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By Joseph Spector

Albany Bureau Chief

ALBANY Hate crimes in New York grew 30 percent between 2011 and 2012, to a total of 702 incidents last year, state records show.

WEB EXTRA: Click here to see spreadsheet of hate crimes by police department and county over the past five years

The increase was largely in New York City and Long Island. Incidents were up 54 percent in the city and up 18 percent in the rest of the state, according to the state Division of Criminal Justice Services.

New York City reported 374 hate-crime incidents and 148 arrests. The rest of the state reported 331 incidents and 138 arrests - with about one-third of those in Suffolk County, the state reported this month.

There were few hate-crime incidents in 2012 outside the state's largest counties. Nassau County was second in incidents with 117, followed by 49 in Erie County and 21 in Westchester County.

Those three counties, along with Suffolk, accounted for 75 percent of the hate crimes outside New York City.

Dutchess County had nine incidents, while Monroe County had six, yet had 11 arrests. Rockland had six incidents and nine arrests. And Tompkins County had six incidents and two arrests; there were none in Tompkins in 2011.

The most frequent hate crimes were against individuals for their sexual orientation, representing 26 percent of the total, the state statistics show. That was followed by 25 percent of the incidents that were anti-black and 22 percent that were anti-Jewish.

"Despite recent gains in the struggle for LGBT equality, we continue to see heinous crimes committed against members of our community," said Nathan Schaefer, executive director for the Empire State Pride Agenda.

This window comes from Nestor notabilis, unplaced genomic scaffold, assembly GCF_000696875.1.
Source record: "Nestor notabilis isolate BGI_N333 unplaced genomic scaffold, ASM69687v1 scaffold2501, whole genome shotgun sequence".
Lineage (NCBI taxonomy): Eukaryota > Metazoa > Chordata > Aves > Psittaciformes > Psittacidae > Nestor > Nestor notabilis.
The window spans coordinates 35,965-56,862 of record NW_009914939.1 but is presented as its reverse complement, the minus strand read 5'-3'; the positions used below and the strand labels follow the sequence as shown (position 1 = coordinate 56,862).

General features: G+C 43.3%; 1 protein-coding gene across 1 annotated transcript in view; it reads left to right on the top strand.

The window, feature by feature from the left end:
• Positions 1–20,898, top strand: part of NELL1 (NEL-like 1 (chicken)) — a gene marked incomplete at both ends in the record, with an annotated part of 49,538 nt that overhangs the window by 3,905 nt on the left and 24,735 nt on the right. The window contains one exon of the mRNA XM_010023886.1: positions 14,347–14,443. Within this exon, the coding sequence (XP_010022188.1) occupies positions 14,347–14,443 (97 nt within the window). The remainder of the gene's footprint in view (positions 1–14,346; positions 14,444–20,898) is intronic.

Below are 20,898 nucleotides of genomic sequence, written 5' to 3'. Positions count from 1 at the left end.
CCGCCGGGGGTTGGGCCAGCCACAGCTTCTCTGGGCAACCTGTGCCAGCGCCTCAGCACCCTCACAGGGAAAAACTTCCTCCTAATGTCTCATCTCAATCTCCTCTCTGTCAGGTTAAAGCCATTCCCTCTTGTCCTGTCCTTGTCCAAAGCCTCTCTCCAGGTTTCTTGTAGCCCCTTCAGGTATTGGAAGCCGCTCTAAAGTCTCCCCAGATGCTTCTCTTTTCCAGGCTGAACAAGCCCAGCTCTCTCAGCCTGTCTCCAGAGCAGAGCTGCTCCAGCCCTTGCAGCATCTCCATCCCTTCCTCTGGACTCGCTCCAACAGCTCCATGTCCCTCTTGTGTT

He said the state Legislature could help by passing the Gender Expression Non-Discrimination Act and increase aid for the Dignity for All Students Act, which was implemented in 2010 and aims to limit bullying in schools.

The state said hate crimes against property increased 48 percent in 2012, while hate crimes against people increased 12 percent.

Nearly 65 percent of hate crimes against property were anti-Jewish.

"For us, it's a reminder that although New York is a diverse state, we're still not immune to anti-Semitism and all forms of hate," said Evan Bernstein, regional director for the Anti-Defamation League.

Gov. Andrew Cuomo launched an investigation Friday into allegations of anti-Semitism against students in the Pine Bush School District in Orange County.

Bernstein said that a positive results is that communities usually express outrage to hate crimes.

"We see an overwhelming community response from New Yorkers that are willing to stand up and say that our state is not accepting of anti-Semitism and hate," he said, and added: "We still have to do better job of educating and preventing these things from happening."

Most of the hate crimes were either criminal mischief or simple assault, the state said.

Of the 286 arrests in 2012, 201 have had dispositions - with 140 of them leading to convictions, mainly through plea deals, the state said. The remainder were mostly dismissed.

Some areas of the state saw a decline in hate-crime incidents between 2011 and 2012, the records showed. Twelve counties had no hate crimes or arrests in 2012, including in Chemung, Greene, Livingston, Schuyler, Tioga and Yates.

The number of incidents dropped from 10 to 6 in Rockland County between the two years and from 41 to 21 in Westchester. In Yonkers, the number incidents declined from 19 in 2011 to 3 last year.

The city of Rochester had 10 hate-crime incidents in 2010, three in 2011 and one last year. Monroe County overall had six in 2012, compared to nine in 2011.

In 2009, hate crimes spiked in Broome County to 11 incidents, but there have been just two or three each year since.

The number of hate-crime incidents in Dutchess County dropped from 13 to 9 between 2011 and 2012, including going from six to one in the city of Poughkeepsie.

Poughkeepsie Detective Sgt. Matt Clark said he's pleased with the decline. He said it can be difficult to arrest people on hate crimes, particularly if it's offensive graffiti.

"Obviously any time you have a reduction in hate crimes, that's good for everybody," Clark said.

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